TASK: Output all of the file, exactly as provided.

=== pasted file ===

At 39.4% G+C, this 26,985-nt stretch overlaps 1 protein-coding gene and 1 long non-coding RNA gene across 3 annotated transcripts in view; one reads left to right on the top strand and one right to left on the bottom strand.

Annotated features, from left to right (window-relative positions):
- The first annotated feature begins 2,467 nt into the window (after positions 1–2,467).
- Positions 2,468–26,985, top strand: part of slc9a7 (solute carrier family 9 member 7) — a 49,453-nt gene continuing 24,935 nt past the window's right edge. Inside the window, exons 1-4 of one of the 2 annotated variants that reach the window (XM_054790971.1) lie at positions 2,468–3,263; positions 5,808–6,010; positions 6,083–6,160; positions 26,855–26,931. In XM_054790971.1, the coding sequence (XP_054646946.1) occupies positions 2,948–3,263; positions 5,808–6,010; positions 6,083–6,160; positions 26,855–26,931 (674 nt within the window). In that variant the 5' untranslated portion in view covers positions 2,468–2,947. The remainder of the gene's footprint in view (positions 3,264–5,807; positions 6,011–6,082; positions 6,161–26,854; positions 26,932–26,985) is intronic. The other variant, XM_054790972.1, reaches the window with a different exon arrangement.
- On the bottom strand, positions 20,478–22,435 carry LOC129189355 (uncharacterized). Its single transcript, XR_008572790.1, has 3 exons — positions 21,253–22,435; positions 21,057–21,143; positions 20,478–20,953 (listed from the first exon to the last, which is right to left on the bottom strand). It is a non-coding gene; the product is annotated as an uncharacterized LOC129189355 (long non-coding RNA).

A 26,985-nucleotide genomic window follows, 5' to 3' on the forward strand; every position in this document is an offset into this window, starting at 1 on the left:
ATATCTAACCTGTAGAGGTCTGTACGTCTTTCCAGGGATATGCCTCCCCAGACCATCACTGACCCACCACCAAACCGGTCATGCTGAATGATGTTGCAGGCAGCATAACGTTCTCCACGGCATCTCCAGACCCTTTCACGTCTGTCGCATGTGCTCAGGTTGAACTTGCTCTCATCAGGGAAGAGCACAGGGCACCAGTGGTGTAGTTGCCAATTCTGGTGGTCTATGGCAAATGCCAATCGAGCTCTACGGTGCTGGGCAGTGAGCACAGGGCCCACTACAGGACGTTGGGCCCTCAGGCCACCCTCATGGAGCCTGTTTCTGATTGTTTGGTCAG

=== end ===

At 39.4% G+C, this 26,985-nt stretch overlaps 1 protein-coding gene and 1 long non-coding RNA gene across 3 annotated transcripts in view; one reads left to right on the top strand and one right to left on the bottom strand.

Annotated features, from left to right (window-relative positions):
- The first annotated feature begins 2,467 nt into the window (after positions 1–2,467).
- Positions 2,468–26,985, top strand: part of slc9a7 (solute carrier family 9 member 7) — a 49,453-nt gene continuing 24,935 nt past the window's right edge. Inside the window, exons 1-4 of one of the 2 annotated variants that reach the window (XM_054790971.1) lie at positions 2,468–3,263; positions 5,808–6,010; positions 6,083–6,160; positions 26,855–26,931. In XM_054790971.1, the coding sequence (XP_054646946.1) occupies positions 2,948–3,263; positions 5,808–6,010; positions 6,083–6,160; positions 26,855–26,931 (674 nt within the window). In that variant the 5' untranslated portion in view covers positions 2,468–2,947. The remainder of the gene's footprint in view (positions 3,264–5,807; positions 6,011–6,082; positions 6,161–26,854; positions 26,932–26,985) is intronic. The other variant, XM_054790972.1, reaches the window with a different exon arrangement.
- On the bottom strand, positions 20,478–22,435 carry LOC129189355 (uncharacterized). Its single transcript, XR_008572790.1, has 3 exons — positions 21,253–22,435; positions 21,057–21,143; positions 20,478–20,953 (listed from the first exon to the last, which is right to left on the bottom strand). It is a non-coding gene; the product is annotated as an uncharacterized LOC129189355 (long non-coding RNA).

A 26,985-nucleotide genomic window follows, 5' to 3' on the forward strand; every position in this document is an offset into this window, starting at 1 on the left:
ATATCTAACCTGTAGAGGTCTGTACGTCTTTCCAGGGATATGCCTCCCCAGACCATCACTGACCCACCACCAAACCGGTCATGCTGAATGATGTTGCAGGCAGCATAACGTTCTCCACGGCATCTCCAGACCCTTTCACGTCTGTCGCATGTGCTCAGGTTGAACTTGCTCTCATCAGGGAAGAGCACAGGGCACCAGTGGTGTAGTTGCCAATTCTGGTGGTCTATGGCAAATGCCAATCGAGCTCTACGGTGCTGGGCAGTGAGCACAGGGCCCACTACAGGACGTTGGGCCCTCAGGCCACCCTCATGGAGCCTGTTTCTGATTGTTTGGTCAG